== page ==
Key Points to Mention in Your Comments:

  • Tell the FDA that the cost to farmers for implementing the proposed rules will endanger the livelihoods of organic farmers and their customers’ access to safe and nutritionally superior local and organic food.

Read Full Article »

New Report Criticizes Yogurt Industry

Wednesday, November 19th, 2014

Major Brands Accused of Turning Health Food into Junk Food

yogurt-report-cover final with borderA new report, Culture Wars: How the Food Giants Turned Yogurt, a Health Food, into Junk Food,issued by The Cornucopia Institute, accuses Dannon, Yoplait, Chobani and other major marketers of misleading parents, who are looking for healthier foods for their families, into purchasing yogurts loaded with sugar and containing a myriad of questionably safe artificial sweeteners, colors and emulsifiers.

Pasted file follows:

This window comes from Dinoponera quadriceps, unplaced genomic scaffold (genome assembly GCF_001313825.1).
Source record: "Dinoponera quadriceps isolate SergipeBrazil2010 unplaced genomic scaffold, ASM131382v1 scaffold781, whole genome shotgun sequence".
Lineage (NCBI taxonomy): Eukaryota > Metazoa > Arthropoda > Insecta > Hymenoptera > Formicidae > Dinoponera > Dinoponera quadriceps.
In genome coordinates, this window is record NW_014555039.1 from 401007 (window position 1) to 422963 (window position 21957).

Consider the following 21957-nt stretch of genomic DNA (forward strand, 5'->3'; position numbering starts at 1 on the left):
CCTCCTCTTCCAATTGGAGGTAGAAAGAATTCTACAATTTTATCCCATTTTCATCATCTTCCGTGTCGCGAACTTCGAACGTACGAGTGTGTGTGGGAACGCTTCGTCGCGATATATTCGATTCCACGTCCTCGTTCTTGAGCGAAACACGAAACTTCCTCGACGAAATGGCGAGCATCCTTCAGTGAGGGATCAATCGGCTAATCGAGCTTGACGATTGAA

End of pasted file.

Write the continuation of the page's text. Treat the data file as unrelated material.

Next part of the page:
The group alleges that agribusiness, in their marketing approach, has capitalized on yogurt’s historic, well-deserved healthful reputation while simultaneously adulterating the product, sometimes illegally, to gain competitive advantage and popular appeal.

In addition to The Cornucopia Institute’s comprehensive report on the yogurt industry, they also released a related buyer’s guide rating 114 brands and separating the truly healthy options from those that would be found on any dietitian’s shortlist of foods to avoid.

“What is most egregious about our findings,” said Mark A. Kastel, Codirector of The Cornucopia Institute, “is the marketing employed by many of the largest agribusinesses selling junk food masquerading as health food, mostly aimed at moms, who are hoping to provide their children an alternative, a more nutritious snack. In some cases, they might as well be serving their children soda pop or a candy bar with a glass of milk on the side.”

Cornucopia, a Wisconsin-based food and farm policy research group, found that the flavored varieties (strawberry, for example) of certain brands contain no actual fruit, and include total sugars that rival those in candy bars.